The increased of fiber content in pig diets may have a negative effect on the digestibility of pig nutrients (Agyekum and Nyachoti, 2017). Due to the increase in SF Adding the viscosity of the pig’s intestinal chime reduces the contact between digestive enzymes and substrates. Promotes the formation of an immobile water layer on the surface of the intestine, thereby creating a physical barrier and it reduces the absorption of nutrients by pigs (Sun et al., 2015). It has been reported the purified SF derived from guar gum, sugar beet pulp, oat, wheat and barley, those diets enhance pig intestinal chyme viscosity, which in turn reduces the digestive absorption of nutrients by pigs (Owusu-Asiedu et al., 2006). On the other hand, insoluble fiber (ISF) reduces the contact time between digestive tract enzymes and chyme by reducing the time that takes chyme to pass through the digestive tract of pigs (Owusu-Asiedu et al., 2006). For example, excessive ISF and cellulose derived from wheat bran and corn bran reduce the time that chyme passes through the digestive tract. Thereby reducing the digestion and absorption of nutrients by pigs (Oliveira et al., 2017; Owusu-Asiedu et al., 2006). In addition, studies have shown the dietary fiber can cause an increase in the loss of endogenous nutrients in pig intestines, which in turn reduces the absorption of nutrients by pigs (Jha and Berrocoso, 2016; Sun et al., 2015; Wu et al., 2018). Other study shown feeding high-fiber diets to fattening pigs will increase the shedding of bile, mucin and epithelial cells (Low, 1989). However, mucin and epithelial cells are rich in nitrogen and amino acids. As their shedding decreases, it reduces the digestion and absorption of amino acids in pigs.
 
The role of dietary fiber in gastric emptying
 
The studies show the dietary fiber is closely related to gastric emptying rate and digestion and absorption of nutrient (Cisse et al., 2017). In case of, fattening pigs will reduce feed intake due to slow gastric emptying, there by inhibiting growth. On the other hand, sows slow down their gastric emptying rate during pregnancy, which can both reduce feed intake to control body conditions and enhance their pregnancy, Satiety and reducing stereotyped behaviors due to feeding restriction and hunger. As well, improving reproductive and nutritional performance of animals (Sapkota et al., 2016; Wanders et al., 2013) Some studies have revealed the effects of different fiber types and sources on the gastric emptying rate. For example, studied the addition of oat SF to pigs and found that the experimental group showed gastric emptying one hour after feeding compared with the control group, Slowing the trend (Johansen et al., 1996). Other studies on the effects of different dietary fibers on the gastric emptying rate of pregnant sows found that compared with the control group. The wheat bran group (high ISF) pigs and the control group reached the peak of gastric content after 0.5 hour, while sugar beet the residue group (high SF) reached its peak after two hour at the same time. Besides, it was found that the gastric content emptying rate of the sugar beet residue group was significantly lower than that of wheat bran and the control group. So, the source and type of dietary fiber has role on the rate of gastric emptying.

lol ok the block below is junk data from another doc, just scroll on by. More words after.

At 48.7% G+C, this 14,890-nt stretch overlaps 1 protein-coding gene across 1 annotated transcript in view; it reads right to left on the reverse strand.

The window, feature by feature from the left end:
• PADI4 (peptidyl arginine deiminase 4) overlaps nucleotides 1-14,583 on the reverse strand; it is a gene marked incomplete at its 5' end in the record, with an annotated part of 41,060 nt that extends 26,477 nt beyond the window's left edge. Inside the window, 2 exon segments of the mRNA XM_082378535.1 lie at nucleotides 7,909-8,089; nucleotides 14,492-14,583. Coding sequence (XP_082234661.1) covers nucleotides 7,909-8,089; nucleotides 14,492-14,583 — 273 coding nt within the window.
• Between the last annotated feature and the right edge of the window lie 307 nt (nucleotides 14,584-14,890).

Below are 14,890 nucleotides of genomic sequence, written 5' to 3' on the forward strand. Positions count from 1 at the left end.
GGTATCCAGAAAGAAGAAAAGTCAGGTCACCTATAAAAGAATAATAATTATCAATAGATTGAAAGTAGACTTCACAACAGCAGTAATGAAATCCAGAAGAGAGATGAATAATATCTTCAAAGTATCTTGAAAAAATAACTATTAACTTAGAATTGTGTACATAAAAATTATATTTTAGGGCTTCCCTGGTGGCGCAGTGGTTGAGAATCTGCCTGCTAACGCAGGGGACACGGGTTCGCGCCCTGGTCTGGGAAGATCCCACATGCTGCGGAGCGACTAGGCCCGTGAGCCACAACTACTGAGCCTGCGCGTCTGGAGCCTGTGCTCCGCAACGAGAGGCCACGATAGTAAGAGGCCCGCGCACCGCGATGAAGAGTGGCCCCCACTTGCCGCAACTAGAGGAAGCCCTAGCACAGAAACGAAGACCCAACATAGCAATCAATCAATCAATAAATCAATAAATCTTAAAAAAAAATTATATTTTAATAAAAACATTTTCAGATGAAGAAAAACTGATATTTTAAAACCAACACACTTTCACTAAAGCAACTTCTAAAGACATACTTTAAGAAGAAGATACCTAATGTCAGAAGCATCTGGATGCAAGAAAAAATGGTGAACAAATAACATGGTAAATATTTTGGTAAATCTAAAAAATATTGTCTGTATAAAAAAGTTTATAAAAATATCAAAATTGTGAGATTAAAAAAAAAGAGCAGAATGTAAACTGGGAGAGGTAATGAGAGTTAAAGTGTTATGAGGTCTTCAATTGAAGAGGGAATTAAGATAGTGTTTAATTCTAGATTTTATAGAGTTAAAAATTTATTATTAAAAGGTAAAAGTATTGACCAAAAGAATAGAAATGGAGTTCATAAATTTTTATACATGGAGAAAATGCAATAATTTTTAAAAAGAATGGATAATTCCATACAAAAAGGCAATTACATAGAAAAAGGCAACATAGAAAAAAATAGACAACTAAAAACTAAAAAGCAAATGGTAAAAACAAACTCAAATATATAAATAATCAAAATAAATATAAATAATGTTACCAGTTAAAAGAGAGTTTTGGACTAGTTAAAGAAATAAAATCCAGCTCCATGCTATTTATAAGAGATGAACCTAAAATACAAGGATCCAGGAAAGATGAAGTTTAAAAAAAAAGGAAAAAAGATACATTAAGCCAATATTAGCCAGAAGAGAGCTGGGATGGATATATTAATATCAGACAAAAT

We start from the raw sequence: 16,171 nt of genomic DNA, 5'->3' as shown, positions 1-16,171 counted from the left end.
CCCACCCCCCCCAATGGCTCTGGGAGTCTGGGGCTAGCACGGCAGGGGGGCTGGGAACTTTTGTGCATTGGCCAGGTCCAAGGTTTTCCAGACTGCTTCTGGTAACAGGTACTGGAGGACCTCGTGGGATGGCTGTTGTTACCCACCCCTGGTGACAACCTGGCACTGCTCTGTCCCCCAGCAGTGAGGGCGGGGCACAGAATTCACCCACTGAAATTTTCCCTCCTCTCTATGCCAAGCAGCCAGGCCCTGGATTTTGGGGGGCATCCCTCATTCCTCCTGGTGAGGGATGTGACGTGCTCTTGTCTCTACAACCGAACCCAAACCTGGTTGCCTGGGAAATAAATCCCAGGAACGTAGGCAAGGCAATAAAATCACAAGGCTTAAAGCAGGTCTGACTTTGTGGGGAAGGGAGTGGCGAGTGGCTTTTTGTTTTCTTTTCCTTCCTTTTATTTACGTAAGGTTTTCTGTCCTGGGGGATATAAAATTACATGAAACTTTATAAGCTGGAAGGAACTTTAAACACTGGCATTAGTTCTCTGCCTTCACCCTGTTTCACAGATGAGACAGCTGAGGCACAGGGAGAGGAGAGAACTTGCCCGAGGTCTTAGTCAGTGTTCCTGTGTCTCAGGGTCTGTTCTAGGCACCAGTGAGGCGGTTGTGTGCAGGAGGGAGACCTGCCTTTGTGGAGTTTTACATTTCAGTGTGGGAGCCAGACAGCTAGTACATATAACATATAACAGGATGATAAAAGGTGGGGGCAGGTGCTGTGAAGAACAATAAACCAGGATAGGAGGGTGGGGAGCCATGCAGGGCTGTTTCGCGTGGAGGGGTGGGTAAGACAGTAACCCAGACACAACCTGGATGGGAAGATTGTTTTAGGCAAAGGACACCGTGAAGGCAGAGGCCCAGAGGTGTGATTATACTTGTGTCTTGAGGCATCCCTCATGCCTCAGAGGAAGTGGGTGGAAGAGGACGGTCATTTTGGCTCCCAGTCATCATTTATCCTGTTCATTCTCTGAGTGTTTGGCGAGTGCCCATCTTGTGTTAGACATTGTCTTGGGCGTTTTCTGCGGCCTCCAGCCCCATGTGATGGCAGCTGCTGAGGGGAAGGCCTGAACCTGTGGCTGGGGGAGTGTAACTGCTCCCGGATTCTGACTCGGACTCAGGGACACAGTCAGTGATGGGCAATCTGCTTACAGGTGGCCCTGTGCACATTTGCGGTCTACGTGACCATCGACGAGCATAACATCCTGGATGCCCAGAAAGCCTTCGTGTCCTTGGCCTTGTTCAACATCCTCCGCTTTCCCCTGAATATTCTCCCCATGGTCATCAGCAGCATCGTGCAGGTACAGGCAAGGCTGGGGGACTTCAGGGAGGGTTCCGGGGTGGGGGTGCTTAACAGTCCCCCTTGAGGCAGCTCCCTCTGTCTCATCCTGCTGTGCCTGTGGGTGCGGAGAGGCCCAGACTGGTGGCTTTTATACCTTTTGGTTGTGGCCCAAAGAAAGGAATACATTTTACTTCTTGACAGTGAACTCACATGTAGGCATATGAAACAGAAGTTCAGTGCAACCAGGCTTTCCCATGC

Effect on digestive tract organs and intestinal morphology
 
Adding a certain proportion of fiber to the pig diet lead to increasing the load on the pig digestive tract organs, promotes digestive enzymes and, pancreatic juice due to the low energy content of fibre raw materials. As well, the pig’s gastrointestinal tract will adaptive changes to maintain its own nutritional needs, such as increased feed intake to supplement energy value and intestinal growth (Agyekum et al., 2012). In some studies on the pig shown the group that (fed with 30% DDGS diet) and the control group (fed with basic corn-soybean meal diet) pigs and found that the experimental group’s liver, spleen, pancreas and heart. The weight and the total length of the colon and rectum are larger than the basic diet group. As well, compared the growth of pigs fed a 30% DDGS diet with corn-soybean meal diets and found the weight of the heart, lung, liver, kidney and spleen of the DDGS group was greater than the basic diet group (Coble et al., 2018). However, high-fibre diets do have an effect on the digestive organs of pigs. The complete intestinal morphology is the basis for pigs to digest and utilize nutrients. It mainly includes the length of intestines, villi and the depth of crypts. Intestinal villi mainly decompose and absorb nutrients through secreted enzymes. As well, the shallower crypts indicate the increased cell maturation rate and, secreting active substances such as digestive enzymes. however, in case of increase of fibre levels in pigdiets, it is easy to lead to change the intestinal morphology, such as intestinal villi length and crypt depth (Gao et al., 2015). Besides, The mechanism of fibres is fermented by microorganisms in the intestine and produce SCFAs, which provide enough energy to intestinal cell differentiation and proliferation, then promote the proliferation, development of villi and crypts (Wu et al., 2018).
 
Impact on digestive tract pH